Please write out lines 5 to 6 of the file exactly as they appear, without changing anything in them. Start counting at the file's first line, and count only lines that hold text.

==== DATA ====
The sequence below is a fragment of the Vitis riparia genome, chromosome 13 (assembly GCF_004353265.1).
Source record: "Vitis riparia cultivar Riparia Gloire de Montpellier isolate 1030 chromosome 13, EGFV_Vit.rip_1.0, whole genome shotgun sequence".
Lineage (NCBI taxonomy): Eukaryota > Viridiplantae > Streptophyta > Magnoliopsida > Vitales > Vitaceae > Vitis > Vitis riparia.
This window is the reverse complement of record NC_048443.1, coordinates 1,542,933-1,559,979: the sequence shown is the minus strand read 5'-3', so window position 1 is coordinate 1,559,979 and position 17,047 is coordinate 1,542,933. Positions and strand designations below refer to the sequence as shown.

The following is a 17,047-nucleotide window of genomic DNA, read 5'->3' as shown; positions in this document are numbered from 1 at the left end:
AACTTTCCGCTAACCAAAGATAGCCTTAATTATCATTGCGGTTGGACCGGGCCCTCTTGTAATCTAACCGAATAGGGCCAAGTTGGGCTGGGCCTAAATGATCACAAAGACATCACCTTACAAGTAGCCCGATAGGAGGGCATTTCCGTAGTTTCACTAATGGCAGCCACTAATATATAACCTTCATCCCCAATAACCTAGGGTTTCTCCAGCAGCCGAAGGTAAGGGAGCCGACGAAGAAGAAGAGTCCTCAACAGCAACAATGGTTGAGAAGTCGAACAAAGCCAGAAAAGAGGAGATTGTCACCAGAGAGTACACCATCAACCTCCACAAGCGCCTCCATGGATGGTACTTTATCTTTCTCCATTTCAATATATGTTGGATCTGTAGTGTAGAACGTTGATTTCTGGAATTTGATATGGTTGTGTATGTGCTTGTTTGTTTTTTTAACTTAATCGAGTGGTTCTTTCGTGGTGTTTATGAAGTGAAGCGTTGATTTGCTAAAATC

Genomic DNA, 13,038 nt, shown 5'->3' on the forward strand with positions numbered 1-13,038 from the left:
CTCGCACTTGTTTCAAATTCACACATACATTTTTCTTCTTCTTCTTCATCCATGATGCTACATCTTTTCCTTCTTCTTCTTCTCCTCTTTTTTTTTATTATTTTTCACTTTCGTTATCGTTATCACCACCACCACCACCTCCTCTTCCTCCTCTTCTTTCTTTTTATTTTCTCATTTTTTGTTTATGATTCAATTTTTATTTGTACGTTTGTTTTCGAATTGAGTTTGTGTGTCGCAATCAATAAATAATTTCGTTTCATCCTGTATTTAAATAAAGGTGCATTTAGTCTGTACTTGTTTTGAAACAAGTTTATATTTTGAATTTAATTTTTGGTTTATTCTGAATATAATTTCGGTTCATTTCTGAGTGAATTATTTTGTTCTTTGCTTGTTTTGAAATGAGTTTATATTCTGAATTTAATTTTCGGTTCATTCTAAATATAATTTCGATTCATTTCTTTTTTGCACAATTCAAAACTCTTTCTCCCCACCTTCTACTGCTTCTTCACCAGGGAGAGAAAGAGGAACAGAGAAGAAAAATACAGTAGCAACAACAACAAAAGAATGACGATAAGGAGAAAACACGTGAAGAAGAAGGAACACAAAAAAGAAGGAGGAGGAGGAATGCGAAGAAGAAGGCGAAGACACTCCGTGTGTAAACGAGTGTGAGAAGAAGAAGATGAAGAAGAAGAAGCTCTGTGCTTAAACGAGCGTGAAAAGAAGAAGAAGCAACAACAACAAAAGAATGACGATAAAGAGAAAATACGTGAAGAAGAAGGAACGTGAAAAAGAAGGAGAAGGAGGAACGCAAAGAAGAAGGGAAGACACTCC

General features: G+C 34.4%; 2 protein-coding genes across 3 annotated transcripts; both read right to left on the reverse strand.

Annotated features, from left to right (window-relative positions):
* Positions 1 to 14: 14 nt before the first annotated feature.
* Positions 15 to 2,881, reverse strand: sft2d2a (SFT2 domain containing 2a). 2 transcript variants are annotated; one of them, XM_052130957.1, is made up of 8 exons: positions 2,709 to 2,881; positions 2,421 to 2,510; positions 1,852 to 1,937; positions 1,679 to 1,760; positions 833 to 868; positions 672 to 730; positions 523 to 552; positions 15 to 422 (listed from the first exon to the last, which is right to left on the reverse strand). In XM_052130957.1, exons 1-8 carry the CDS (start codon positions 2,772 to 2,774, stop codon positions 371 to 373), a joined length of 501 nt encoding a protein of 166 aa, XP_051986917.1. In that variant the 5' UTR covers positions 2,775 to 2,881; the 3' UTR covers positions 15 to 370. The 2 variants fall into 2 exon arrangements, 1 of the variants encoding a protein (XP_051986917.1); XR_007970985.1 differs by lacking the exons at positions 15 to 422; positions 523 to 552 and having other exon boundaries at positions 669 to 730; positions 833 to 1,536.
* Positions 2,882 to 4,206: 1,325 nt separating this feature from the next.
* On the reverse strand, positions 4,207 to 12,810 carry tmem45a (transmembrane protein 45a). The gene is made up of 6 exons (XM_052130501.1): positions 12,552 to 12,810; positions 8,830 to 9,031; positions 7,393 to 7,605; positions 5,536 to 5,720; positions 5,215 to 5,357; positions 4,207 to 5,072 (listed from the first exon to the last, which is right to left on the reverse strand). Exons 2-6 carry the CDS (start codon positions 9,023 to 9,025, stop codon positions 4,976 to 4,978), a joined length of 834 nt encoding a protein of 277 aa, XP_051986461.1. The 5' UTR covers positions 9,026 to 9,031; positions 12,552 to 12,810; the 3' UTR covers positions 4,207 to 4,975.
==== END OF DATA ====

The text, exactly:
The following is a 17,047-nucleotide window of genomic DNA, read 5'->3' as shown; positions in this document are numbered from 1 at the left end:
AACTTTCCGCTAACCAAAGATAGCCTTAATTATCATTGCGGTTGGACCGGGCCCTCTTGTAATCTAACCGAATAGGGCCAAGTTGGGCTGGGCCTAAATGATCACAAAGACATCACCTTACAAGTAGCCCGATAGGAGGGCATTTCCGTAGTTTCACTAATGGCAGCCACTAATATATAACCTTCATCCCCAATAACCTAGGGTTTCTCCAGCAGCCGAAGGTAAGGGAGCCGACGAAGAAGAAGAGTCCTCAACAGCAACAATGGTTGAGAAGTCGAACAAAGCCAGAAAAGAGGAGATTGTCACCAGAGAGTACACCATCAACCTCCACAAGCGCCTCCATGGATGGTACTTTATCTTTCTCCATTTCAATATATGTTGGATCTGTAGTGTAGAACGTTGATTTCTGGAATTTGATATGGTTGTGTATGTGCTTGTTTGTTTTTTTAACTTAATCGAGTGGTTCTTTCGTGGTGTTTATGAAGTGAAGCGTTGATTTGCTAAAATC